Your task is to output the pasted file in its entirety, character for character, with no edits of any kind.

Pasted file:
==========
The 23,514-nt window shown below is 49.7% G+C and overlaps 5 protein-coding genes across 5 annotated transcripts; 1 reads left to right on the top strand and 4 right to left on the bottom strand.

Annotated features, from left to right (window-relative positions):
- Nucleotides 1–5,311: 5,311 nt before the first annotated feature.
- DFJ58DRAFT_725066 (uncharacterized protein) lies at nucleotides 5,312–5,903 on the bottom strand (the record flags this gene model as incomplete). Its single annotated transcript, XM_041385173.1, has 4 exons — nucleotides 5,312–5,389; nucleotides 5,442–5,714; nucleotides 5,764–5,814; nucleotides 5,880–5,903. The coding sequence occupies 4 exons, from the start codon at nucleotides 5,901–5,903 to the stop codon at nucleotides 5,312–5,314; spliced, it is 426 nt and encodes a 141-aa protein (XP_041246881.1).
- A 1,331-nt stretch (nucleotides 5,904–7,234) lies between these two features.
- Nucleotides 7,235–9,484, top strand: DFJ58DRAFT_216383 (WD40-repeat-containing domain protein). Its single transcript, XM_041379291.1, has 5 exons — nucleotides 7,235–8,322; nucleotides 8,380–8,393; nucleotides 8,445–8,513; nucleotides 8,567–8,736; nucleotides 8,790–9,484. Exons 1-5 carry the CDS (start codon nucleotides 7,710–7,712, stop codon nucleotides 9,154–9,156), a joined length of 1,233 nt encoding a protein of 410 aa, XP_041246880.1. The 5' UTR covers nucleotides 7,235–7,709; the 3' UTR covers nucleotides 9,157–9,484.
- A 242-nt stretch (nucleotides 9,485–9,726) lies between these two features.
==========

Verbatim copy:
The 23,514-nt window shown below is 49.7% G+C and overlaps 5 protein-coding genes across 5 annotated transcripts; 1 reads left to right on the top strand and 4 right to left on the bottom strand.

Annotated features, from left to right (window-relative positions):
- Nucleotides 1–5,311: 5,311 nt before the first annotated feature.
- DFJ58DRAFT_725066 (uncharacterized protein) lies at nucleotides 5,312–5,903 on the bottom strand (the record flags this gene model as incomplete). Its single annotated transcript, XM_041385173.1, has 4 exons — nucleotides 5,312–5,389; nucleotides 5,442–5,714; nucleotides 5,764–5,814; nucleotides 5,880–5,903. The coding sequence occupies 4 exons, from the start codon at nucleotides 5,901–5,903 to the stop codon at nucleotides 5,312–5,314; spliced, it is 426 nt and encodes a 141-aa protein (XP_041246881.1).
- A 1,331-nt stretch (nucleotides 5,904–7,234) lies between these two features.
- Nucleotides 7,235–9,484, top strand: DFJ58DRAFT_216383 (WD40-repeat-containing domain protein). Its single transcript, XM_041379291.1, has 5 exons — nucleotides 7,235–8,322; nucleotides 8,380–8,393; nucleotides 8,445–8,513; nucleotides 8,567–8,736; nucleotides 8,790–9,484. Exons 1-5 carry the CDS (start codon nucleotides 7,710–7,712, stop codon nucleotides 9,154–9,156), a joined length of 1,233 nt encoding a protein of 410 aa, XP_041246880.1. The 5' UTR covers nucleotides 7,235–7,709; the 3' UTR covers nucleotides 9,157–9,484.
- A 242-nt stretch (nucleotides 9,485–9,726) lies between these two features.